The female is brown with distinct markings on both wings. It looks similar to the Malay Viscount and the female Horsfield's Baron when in flight and can sometimes be confused with the other two lookalikes. The sub-marginal zigzag markings are distinct and connected across both the fore and hindwings.

3. The Green Baron (Euthalia adonia pinwilli)

A male Green Baron feeding on the ripened fruit of the Singapore Rhododendron

The Green Baron is moderately common and is quite well-distributed across the island. As its caterpillars feed on the parasitic plant, Malayan Mistletoe (Dendropththoe pentandra), it can be found anywhere from our urban parks and gardens to the forested nature reserves. Both sexes are strong flyers and alert to movement.

The male Green Baron is dark green above with a lighter green tornal area on the hindwing. The forewings have white sub-apical and post-discal spots. There are red spots at the apical area of the hindwing. On the underside, the red spotting is more distinct and extensive on both wings. The green tornal area is quite distinct on the underside of the hindwing.

The female Green Baron has a broad white band across both wings, which may cause an observer to mistake it for a Commander when it is flying around. It is much larger than the male but both sexes are often observed to feed on overripe fruits as well as flowering plants.

4. The White-Tipped Baron (Euthalia merta merta)

The rarest of our Barons in Singapore, the White Tipped Baron has been infrequently sighted mainly in the forested nature reserves. Another typical example of sexual dimorphism like its other cousins from the Euthalia genus, the females are larger than the males and both sexes appear quite different from each other.

The male White-Tipped Baron is dark brown above with the usual markings that make it look quite similar to the Baron and Malay Baron. The species displays a slight bluish sheen and in particular the leading edge of the forewing from the apex to mid-costa appears blue in certain lighting conditions. The underside is paler with the usual darker markings across both wings.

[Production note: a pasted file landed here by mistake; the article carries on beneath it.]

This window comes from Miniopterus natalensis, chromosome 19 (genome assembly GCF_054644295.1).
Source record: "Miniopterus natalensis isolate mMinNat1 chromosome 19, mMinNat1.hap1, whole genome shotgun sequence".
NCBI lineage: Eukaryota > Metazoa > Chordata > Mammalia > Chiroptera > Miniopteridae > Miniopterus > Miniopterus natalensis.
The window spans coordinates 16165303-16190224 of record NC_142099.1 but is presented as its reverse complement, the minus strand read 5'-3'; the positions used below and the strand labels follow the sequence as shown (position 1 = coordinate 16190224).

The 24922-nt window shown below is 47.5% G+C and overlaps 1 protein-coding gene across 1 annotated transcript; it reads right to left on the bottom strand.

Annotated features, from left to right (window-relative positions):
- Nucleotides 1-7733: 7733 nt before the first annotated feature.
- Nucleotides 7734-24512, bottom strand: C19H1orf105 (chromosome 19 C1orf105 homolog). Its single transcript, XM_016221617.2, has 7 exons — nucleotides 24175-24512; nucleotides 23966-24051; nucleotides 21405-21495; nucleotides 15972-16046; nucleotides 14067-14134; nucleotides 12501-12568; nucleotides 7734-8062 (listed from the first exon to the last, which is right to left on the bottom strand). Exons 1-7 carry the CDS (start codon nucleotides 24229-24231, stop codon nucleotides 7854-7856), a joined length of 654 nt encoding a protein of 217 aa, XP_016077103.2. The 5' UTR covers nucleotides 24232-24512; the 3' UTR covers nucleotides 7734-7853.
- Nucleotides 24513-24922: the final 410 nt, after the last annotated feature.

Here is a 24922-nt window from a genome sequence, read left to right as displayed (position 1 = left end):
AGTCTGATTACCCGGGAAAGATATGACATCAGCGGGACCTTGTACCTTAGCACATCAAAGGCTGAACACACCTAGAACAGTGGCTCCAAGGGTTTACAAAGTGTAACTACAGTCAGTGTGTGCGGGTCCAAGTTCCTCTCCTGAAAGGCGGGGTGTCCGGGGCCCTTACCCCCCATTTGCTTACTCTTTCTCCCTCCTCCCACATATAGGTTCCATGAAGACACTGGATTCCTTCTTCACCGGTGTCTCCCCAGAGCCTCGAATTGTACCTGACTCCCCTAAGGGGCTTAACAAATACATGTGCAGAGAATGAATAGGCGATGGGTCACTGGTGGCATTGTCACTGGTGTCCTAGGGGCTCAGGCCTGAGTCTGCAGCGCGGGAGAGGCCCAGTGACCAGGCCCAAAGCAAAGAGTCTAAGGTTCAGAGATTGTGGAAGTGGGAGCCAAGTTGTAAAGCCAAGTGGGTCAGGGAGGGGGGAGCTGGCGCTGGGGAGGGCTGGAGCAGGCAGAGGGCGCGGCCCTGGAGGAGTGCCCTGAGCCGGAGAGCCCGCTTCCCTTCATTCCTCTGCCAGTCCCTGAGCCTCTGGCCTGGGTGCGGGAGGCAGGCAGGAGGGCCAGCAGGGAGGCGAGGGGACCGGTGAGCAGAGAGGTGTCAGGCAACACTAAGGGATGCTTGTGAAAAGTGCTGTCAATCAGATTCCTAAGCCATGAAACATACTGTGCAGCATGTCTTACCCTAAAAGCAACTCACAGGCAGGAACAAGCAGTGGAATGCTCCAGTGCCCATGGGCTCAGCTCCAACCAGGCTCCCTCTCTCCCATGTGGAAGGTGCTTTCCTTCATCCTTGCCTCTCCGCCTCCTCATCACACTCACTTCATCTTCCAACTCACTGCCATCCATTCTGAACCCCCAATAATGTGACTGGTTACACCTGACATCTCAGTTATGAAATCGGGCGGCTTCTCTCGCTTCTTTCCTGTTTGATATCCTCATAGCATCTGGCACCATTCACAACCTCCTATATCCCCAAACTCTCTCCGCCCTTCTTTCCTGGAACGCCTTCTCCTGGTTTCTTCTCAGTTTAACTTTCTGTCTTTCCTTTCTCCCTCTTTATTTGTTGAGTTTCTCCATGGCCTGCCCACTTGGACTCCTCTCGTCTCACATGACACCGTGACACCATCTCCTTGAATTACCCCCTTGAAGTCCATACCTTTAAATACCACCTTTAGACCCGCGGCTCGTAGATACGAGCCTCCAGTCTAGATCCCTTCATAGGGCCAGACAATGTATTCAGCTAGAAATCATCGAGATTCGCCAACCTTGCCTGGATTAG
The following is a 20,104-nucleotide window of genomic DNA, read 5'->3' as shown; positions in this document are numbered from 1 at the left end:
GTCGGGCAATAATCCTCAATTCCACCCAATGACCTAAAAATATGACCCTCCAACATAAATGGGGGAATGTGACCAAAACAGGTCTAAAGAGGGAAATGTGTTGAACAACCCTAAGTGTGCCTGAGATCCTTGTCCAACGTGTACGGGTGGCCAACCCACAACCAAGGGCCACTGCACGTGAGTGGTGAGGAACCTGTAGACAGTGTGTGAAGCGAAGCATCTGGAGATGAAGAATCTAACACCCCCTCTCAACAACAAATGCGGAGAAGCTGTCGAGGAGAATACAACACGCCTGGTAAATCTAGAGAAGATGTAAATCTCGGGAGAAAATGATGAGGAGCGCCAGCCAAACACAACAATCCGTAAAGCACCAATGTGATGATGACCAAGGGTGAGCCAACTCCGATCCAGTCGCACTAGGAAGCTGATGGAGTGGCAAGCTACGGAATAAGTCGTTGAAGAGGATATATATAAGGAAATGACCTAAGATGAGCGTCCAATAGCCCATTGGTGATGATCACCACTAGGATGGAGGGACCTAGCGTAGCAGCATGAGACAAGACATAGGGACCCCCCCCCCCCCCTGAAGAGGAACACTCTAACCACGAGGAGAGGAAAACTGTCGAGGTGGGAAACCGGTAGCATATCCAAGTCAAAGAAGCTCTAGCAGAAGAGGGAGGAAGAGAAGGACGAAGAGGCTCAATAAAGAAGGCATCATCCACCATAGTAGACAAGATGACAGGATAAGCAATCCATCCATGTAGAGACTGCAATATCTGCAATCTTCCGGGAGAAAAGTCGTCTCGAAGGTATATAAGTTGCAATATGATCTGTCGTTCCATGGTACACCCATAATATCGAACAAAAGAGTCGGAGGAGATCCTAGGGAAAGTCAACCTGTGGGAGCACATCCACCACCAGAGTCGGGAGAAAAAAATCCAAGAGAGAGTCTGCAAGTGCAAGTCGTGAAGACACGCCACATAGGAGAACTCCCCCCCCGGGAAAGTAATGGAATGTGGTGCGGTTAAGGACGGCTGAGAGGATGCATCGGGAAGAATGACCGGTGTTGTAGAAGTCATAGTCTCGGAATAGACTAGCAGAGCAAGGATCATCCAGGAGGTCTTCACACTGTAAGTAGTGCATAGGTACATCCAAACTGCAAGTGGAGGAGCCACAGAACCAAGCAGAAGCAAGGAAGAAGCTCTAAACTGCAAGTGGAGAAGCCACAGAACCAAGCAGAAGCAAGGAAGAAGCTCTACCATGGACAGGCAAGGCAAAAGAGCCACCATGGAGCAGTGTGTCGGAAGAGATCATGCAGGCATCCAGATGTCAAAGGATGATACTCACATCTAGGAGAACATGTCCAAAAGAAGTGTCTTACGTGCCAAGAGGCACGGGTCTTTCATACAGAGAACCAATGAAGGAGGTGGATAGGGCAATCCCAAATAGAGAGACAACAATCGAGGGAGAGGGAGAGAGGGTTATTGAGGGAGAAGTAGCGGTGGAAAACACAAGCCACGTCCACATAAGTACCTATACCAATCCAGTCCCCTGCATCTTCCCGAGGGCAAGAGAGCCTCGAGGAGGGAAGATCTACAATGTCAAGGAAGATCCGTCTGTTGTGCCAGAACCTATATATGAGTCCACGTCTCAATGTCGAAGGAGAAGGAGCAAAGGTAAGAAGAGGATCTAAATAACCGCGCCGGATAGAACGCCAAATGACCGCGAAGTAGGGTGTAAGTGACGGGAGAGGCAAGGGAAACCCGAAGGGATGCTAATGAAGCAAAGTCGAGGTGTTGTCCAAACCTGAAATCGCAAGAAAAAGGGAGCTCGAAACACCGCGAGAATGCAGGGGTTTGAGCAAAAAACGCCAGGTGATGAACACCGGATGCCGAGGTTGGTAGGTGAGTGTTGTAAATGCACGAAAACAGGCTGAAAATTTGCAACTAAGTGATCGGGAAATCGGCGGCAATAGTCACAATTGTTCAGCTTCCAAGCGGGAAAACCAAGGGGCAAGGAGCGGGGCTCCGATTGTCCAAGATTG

The female appears similar to a Malay Viscount at a glance and is similarly coloured. The forewing has large white pointed post-discal spots in spaces 2-6. The dark sub-marginal line on the hindwing is composed of dark arrowhead spots pointing towards the wing margins.

5. The Horsfield's Baron (Tanaecia iapis puseda)

The last of the "barons" that is in a different genus from the four preceding species. The Horsfield's Baron belongs to the genus Tanaecia (which has been reclassified under Cynitia in some recent references) . The species displays an exaggerated sexual dimorphism where the males and females look so different as to suggest that they are two different species.

The upperside of the male Horsfield's Baron is a rich velvety black with a broad and distinct bright blue marginal border across the hindwing that reaches the tornal area of the forewing. The underside is a pale buff with light brown diffused markings.

The female is a pale reddish brown with markings that superficially resembles a Malay Viscount or a female Malay Baron, and indeed, these three species are often confused in the field. The sub-marginal V-shaped markings in the female Horsfield's Baron are more diffused and not as distinct/sharp as the lookalike species.

Text by Khew SK : Photos by Bob Cheong, Huang CJ, Khew SK, Koh CH, Jonathan Soong, Horace Tan and Anthony Wong